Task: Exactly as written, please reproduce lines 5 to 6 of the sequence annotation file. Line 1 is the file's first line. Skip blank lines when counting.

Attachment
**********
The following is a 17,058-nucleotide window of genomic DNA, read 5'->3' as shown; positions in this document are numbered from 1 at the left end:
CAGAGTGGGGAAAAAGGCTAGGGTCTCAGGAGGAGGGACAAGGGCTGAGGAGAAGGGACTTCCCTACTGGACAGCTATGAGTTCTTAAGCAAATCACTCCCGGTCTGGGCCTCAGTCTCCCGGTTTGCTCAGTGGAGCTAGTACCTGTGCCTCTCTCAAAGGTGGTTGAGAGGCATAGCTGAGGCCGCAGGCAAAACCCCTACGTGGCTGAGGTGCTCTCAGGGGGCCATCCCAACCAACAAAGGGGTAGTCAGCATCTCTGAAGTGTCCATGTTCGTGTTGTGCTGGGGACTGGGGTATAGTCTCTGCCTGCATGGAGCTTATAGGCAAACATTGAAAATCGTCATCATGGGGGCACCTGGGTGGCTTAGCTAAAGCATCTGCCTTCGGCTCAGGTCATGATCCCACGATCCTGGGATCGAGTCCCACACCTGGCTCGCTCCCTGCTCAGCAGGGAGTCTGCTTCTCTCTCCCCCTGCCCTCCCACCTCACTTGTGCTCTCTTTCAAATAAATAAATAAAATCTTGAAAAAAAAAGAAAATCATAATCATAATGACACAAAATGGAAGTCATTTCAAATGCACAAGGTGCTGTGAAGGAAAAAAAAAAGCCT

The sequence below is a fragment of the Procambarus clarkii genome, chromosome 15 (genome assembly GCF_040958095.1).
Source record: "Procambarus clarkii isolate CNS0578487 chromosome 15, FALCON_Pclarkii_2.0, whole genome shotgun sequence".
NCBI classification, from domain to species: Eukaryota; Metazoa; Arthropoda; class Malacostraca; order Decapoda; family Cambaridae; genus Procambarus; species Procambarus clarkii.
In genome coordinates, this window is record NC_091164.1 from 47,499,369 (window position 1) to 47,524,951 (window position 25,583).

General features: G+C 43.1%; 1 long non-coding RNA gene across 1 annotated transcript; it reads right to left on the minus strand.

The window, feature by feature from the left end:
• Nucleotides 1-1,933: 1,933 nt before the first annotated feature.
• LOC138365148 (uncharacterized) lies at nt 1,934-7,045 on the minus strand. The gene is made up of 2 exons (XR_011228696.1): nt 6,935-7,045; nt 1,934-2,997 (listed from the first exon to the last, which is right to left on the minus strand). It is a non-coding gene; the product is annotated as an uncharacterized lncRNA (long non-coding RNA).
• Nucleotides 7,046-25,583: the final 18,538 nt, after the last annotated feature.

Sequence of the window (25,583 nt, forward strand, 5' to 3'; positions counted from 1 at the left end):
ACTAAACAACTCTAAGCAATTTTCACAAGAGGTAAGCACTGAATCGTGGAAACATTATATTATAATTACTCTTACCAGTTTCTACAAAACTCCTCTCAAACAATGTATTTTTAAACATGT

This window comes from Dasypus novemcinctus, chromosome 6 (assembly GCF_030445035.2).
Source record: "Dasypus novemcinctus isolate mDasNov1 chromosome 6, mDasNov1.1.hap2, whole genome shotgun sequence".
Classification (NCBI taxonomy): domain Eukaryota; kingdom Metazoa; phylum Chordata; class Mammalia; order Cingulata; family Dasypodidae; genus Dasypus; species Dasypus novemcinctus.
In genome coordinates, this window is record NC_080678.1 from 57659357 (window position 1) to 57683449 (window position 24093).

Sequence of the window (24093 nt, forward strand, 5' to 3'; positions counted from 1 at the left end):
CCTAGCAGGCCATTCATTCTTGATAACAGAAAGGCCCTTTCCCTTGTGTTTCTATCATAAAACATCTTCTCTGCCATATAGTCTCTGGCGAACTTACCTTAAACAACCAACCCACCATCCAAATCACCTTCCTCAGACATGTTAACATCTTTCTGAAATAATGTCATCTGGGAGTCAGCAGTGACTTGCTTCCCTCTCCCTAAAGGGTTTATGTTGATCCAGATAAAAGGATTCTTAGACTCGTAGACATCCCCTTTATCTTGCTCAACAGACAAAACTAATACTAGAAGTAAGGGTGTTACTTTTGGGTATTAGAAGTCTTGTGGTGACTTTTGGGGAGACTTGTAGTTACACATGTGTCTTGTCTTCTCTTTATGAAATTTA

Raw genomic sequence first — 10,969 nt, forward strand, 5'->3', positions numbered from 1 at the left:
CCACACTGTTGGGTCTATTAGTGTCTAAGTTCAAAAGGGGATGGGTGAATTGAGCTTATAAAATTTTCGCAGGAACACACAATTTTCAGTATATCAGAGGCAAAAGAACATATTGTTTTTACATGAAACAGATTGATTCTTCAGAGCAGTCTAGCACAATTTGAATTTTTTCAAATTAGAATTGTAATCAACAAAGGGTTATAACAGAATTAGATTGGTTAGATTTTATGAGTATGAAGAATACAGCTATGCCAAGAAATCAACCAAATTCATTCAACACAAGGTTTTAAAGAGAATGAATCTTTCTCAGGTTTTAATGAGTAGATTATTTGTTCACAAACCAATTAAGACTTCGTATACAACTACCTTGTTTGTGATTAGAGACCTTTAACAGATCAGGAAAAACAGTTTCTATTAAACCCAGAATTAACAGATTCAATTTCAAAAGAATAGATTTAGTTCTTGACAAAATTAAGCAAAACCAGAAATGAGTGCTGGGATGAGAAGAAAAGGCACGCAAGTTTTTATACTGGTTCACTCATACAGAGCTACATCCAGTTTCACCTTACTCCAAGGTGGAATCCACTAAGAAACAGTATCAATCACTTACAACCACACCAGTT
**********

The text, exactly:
NCBI classification, from domain to species: Eukaryota; Metazoa; Arthropoda; class Malacostraca; order Decapoda; family Cambaridae; genus Procambarus; species Procambarus clarkii.
In genome coordinates, this window is record NC_091164.1 from 47,499,369 (window position 1) to 47,524,951 (window position 25,583).